Friday, December 28, 2012



The young King of a country is hunting on a day with a young Knight, his friend; when, feeling thirsty, he stops at a Forester's cottage, and the Forester's daughter brings him a cup of water to drink. Both of them are equally enamoured at once of her unequalled beauty. The King, however, has been affianced from boyhood to a Princess, worthy of all love, and whom he has always believed he loved until
undeceived by his new absorbing passion; but the Knight, resolved to sacrifice all other considerations to his love, goes again to the Forester's cottage and asks his daughter's hand. He finds that the girl has fixed her thoughts on the King, whose rank she does not know. On hearing it she tells her suitor humbly that she must die if such be her fate, but cannot love another. The Knight goes to the King to tell him all and beg his help; and the two friends then come to an explanation. Ultimately the King goes to the girl and pleads his friend's cause, not disguising his own passion, but saying that as he sacrifices himself to honour, so should she, at his prayer, accept a noble man whom he loves better than all men and whom she will love too. This she does at last; and the King makes his friend an Earl and gives him a grant of the forest and surrounding country as a marriage gift, with the annexed condition, that the Earl's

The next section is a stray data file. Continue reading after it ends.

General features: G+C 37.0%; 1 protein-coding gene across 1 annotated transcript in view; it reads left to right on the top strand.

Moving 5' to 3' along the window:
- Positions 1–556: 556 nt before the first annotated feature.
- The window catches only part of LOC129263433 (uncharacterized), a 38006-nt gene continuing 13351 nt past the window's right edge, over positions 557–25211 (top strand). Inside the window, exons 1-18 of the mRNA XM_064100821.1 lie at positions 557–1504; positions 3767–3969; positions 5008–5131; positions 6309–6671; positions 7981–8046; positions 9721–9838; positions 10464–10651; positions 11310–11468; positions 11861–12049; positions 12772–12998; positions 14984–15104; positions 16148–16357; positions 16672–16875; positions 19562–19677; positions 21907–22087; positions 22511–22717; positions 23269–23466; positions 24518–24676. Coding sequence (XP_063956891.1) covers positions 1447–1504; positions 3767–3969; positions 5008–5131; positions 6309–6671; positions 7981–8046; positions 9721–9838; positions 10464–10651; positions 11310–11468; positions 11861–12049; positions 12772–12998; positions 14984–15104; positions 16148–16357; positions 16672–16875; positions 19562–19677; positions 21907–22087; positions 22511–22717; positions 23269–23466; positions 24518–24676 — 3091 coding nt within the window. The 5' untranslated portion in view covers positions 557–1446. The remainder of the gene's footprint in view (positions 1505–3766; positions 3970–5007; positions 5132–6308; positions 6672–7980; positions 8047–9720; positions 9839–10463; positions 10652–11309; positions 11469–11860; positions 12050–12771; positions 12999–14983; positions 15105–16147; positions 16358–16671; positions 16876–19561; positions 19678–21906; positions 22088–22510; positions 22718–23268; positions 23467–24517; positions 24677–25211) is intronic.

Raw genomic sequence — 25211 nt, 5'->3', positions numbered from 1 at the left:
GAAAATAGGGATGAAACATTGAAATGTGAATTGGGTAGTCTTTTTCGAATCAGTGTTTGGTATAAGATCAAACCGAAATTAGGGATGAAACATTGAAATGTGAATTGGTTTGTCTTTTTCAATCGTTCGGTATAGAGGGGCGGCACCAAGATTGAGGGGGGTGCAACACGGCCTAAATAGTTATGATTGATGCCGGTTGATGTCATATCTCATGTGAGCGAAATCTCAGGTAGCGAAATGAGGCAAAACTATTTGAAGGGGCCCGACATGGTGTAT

wife shall bring the King a cup of water at the same spot on every anniversary of their first meeting when he rides a-hunting with her husband. At no other time will he see her, loving her too much. He weds the Princess, and thus two years pass, the condition being always fulfilled. But before the third anniversary the lady dies in childbirth, leaving a daughter. The King's life wears on, and still he and his friend pursue their practice of hunting on that day, for sixteen years. When the anniversary comes round for the sixteenth time since the lady's death, the Earl tells his daughter, who has grown to her mother's perfect likeness (but whom the King has never
seen), to meet them on the old spot with the cup of water, as her mother first did when of the same age. The King, on seeing her, is deeply moved; but on her being presented to him by the Earl, he is about to take the cup from her hand, when he is aware of a second figure in her exact likeness, but dressed in peasant's clothes, who steps to her side as he bends from his horse to take the cup, looks in his face with solemn words of love and welcome, and kisses him on the mouth. He falls forward on his horse's neck, and is lifted up dead.

Short story by Rossetti

According to]. W. Mackail, Life of William Morris) OUP ed. 1950, i, 140, it was Rossctti and Edward Burne-Jones who first met Jane Burden. Lady Burne-Jones, in her Memorials of Edward Burne-fones, 1904. i, 168, states that Rossetti, Burne-Jones, Arthur Hughes and William Morris were all at the theatre together when the meeting took place.

Like the story did Rossetti encourage Jane to marry William, as he felt he couldn't abandon Lizzie ?

1 comment:

  1. Nice entry on Jane Morris here :


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